Meetups are part of the overall WordPress open source project. Just like a WordCamp, Meetups are a chance for people who love and value WordPress to get together. Whether it’s to learn about WordPress or meet others that work with it, Meetup events are a way to build a strong community from the ground up.

WordPress Meetups are community groups where anyone can show leadership; no single person is necessarily the owner of what can be organized and hosted. When your group joins the Meetup chapter program, you agree that your group will follow a code of conduct, and agree to the five good faith rules. To learn what it takes to be a Meetup organizer, read on for more information.

What does it take to be an organizer?

Meetup organizers are reliable people who love WordPress that want to foster a local community. All event planning and organizing is done locally. You likely have an understanding of the level of local interest if you’ve spoken with people in your town that are involved in technology. You also may have noticed that they all come from a lot of different backgrounds. Events that are family-friendly and inclusive are incredibly important to the success of your local WordPress community!

Still not sure if you’re ready for the challenge? Read below about our Five Good Faith Rules, which were created by a group of volunteer meetup organizers.

The Five Good Faith Rules

  1. WordPress Meetups are for the benefit of the WordPress community as a whole, not specific businesses or individuals. All actions taken as an event organizer are with the best interest of the community in mind.
  2. Membership in the local meetup group is open to all who wish to join, regardless of ability, skill, financial status or any other criteria.
  3. Meetups are volunteer-run with volunteer speakers. In cases where a modest attendance fee might be necessary, this fee should only cover the costs of the meetup and shouldn’t be used to pay speakers or organizers.
  4. Meetup groups allow events to be organized by any reliable/trusted member of the community.
  5. Meetups are welcoming places where everyone works to foster an accepting environment which is free of discrimination, incitement to violence, promotion of hate, and general jerk-like behavior.

What if I’m already an organizer?

If you’re already an organizer of a WordPress meetup group, that doesn’t mean you can’t join the chapter program. There are a few things that may change when you do, but in general things stay the same. Some things you can expect:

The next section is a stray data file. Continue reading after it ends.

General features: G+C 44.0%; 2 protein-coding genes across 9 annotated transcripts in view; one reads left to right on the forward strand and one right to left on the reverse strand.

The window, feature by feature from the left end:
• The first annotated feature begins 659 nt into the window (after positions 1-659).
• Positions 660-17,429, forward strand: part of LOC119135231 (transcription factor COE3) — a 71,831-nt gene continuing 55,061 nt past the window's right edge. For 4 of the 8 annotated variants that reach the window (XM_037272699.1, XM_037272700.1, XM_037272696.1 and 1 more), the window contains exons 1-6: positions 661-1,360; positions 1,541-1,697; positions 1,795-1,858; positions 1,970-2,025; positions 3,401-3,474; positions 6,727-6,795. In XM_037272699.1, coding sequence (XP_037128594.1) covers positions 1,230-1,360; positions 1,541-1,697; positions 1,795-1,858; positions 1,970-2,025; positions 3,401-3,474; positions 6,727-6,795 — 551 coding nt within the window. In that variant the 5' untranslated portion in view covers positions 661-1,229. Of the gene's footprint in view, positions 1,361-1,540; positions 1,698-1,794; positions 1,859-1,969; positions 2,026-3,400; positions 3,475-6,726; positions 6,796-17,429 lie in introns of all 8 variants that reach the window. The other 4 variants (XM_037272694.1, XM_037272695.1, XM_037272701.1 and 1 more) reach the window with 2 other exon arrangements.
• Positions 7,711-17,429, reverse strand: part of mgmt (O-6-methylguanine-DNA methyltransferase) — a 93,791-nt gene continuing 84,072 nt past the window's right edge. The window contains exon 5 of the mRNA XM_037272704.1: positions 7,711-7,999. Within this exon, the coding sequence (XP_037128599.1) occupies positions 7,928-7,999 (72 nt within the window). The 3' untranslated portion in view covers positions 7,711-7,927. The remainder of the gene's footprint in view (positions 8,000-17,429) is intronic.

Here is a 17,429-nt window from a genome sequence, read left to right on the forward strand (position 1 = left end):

WordPress Community Support takes over payment of dues for the group on and is listed as the primary organizer. The original owner of the group is then listed as co-organizer (as are any existing co-organizers). WordPress now “owns” the account, and everyone running events is on equal footing.

  • Organizers do not lose access to the group tools on
  • The group name and URL do not change.
  • The design of your site does not change (unless you are using a “fauxgo” or misspelling WordPress, in which case we’d ask you to fix that).
  • A survey is to all members and organizers of the group once a year to gather feedback. Survey results are then shared and discussed, so we can work together to figure out what to do to increase activity or happiness.
  • We can send you some WordPress swag to share with your group.
  • We can help cover the cost of venue rentals when donated space can’t be found. We are also working with meetup organizers to determine what costs and/or supplies could be provided by the central account to make organizing events easier.
  • If you currently require people to submit an application to join your group, we ask that you remove that requirement. WordPress meetup groups are open to all who are interested. You can still ask questions on the regular “join this meetup” form, but they shouldn’t be required.
  • We ask that any member of the group be allowed to organize events (this is a setting in group tools) rather than going through the co-organizers for approval. If someone wants to organize a Saturday morning WordPress coffee shop get-together that only 5 people attend and you want to organize a more formal presentation for 80 people, both of those types of events are equally valuable. The more people getting together and connecting to talk about WordPress, the better. Having only a few people organize events automatically limits their number and scope.
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